Pre-Eclampsia May Be Caused By Fetus, Not Placenta

October 16, 2014 11:56 am | News | Comments

Pre-eclampsia, the potentially deadly condition that affects pregnant women, may be caused by problems meeting the oxygen demands of the growing fetus, according to an editorial in the November issue of Anaesthesia, the journal of the Association of Anaesthetists of Great Britain and Ireland (AAGBI) ...

Engineers Design Robot for Brain Surgery Through Cheek

October 16, 2014 11:42 am | News | Comments

For those most severely affected, treating epilepsy means drilling through the skull deep into the brain to destroy the small area where the seizures originate – invasive, dangerous and with a long recovery period. Five years ago, a team of Vanderbilt engineers wondered: Is it possible to address epileptic seizures in a less invasive way?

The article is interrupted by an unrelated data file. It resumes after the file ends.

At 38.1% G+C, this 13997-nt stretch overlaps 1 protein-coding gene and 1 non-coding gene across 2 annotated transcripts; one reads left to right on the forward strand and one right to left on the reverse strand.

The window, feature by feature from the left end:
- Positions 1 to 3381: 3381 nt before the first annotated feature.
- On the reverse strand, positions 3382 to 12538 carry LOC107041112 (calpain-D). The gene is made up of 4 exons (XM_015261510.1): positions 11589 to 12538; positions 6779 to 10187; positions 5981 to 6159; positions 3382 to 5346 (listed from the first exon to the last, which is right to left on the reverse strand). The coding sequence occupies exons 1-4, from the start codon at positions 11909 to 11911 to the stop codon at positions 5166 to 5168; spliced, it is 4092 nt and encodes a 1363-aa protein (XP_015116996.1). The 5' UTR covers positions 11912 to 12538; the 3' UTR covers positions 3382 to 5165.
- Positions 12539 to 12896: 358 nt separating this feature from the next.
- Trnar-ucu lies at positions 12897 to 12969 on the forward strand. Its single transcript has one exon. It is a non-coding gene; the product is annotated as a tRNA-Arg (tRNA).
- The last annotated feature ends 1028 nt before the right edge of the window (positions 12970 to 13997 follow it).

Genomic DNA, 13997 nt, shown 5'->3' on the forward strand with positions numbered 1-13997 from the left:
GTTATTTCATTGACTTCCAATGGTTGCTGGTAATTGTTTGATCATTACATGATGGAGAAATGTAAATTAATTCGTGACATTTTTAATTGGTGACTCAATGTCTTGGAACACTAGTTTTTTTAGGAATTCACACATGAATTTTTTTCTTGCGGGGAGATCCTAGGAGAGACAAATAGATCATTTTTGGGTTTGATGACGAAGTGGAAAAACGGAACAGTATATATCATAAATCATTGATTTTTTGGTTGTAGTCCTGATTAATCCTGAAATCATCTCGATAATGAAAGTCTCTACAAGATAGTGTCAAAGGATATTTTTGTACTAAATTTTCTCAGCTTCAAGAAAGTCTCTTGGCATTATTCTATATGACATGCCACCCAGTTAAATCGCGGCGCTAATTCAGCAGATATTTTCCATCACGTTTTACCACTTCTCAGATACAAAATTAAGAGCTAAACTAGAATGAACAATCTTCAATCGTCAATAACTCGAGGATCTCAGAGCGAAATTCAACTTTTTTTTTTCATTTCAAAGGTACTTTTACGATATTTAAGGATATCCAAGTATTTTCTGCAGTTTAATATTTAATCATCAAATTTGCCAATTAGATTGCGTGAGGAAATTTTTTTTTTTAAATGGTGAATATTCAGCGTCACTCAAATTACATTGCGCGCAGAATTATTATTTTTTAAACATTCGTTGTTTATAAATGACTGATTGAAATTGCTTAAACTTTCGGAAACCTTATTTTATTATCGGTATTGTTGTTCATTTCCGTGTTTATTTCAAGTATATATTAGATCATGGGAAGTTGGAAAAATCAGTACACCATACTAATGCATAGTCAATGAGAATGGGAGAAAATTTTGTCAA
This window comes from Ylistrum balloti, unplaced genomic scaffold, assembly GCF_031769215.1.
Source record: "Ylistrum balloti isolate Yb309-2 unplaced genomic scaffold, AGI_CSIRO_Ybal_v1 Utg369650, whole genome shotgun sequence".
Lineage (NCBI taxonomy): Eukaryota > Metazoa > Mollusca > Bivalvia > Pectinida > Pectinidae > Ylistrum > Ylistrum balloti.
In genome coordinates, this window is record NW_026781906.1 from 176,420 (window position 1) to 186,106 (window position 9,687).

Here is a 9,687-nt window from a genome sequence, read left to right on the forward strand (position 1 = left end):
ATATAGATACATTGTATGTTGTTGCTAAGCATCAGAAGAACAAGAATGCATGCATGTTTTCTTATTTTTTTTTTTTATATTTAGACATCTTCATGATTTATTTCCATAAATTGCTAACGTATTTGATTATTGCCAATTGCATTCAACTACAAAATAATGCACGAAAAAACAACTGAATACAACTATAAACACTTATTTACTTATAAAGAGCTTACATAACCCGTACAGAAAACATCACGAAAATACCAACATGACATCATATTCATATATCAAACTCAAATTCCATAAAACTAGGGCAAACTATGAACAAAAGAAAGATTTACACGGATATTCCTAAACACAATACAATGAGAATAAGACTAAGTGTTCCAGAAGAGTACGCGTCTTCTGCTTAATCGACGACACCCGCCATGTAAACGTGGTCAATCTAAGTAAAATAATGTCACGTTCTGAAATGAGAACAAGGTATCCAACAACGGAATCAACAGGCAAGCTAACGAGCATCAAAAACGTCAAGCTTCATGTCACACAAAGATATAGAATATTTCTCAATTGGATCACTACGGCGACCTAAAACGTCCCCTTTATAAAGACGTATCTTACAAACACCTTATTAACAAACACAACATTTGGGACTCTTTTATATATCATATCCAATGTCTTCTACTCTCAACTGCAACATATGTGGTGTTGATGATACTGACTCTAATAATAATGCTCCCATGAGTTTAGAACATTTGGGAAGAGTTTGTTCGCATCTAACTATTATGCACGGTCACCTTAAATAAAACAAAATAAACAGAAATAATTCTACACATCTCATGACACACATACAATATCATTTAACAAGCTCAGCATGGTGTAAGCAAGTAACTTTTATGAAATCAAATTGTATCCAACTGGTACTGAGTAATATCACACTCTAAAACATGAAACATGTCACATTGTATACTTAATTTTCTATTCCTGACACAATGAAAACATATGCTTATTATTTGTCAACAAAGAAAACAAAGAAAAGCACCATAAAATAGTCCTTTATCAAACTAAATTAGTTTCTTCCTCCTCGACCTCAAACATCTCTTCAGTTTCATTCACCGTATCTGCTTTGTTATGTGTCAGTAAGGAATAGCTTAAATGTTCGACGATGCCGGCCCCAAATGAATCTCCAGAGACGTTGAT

More Women Opting for Reconstruction Surgery

October 15, 2014 12:02 pm | by Robert Preidt, HealthDay Reporter | News | Comments

A growing number of breast cancer patients in the United States are having breast reconstruction surgery immediately after breast removal (mastectomy), a new study shows. This steady increase over the past 15 years is especially notable among women who were once considered too high-risk for breast reconstruction surgery, including those aged 65 and older ...

New Treatment Designed to Save More Eyes From Cancer

October 15, 2014 10:53 am | News | Comments

Doctors at Cincinnati Children’s Hospital Medical Center have developed a new technique for treating the eye cancer retinoblastoma to improve the odds for preventing eye loss, blindness or death in children with advanced forms of the disease ...

TheraNova Introduces Canary Catheter

October 14, 2014 10:37 am | Product Releases | Comments

TheraNova, LLC, a medical device development company creating practical medical solutions, announces the development of a minimally invasive Canary™ Catheter sepsis detection and treatment technology ...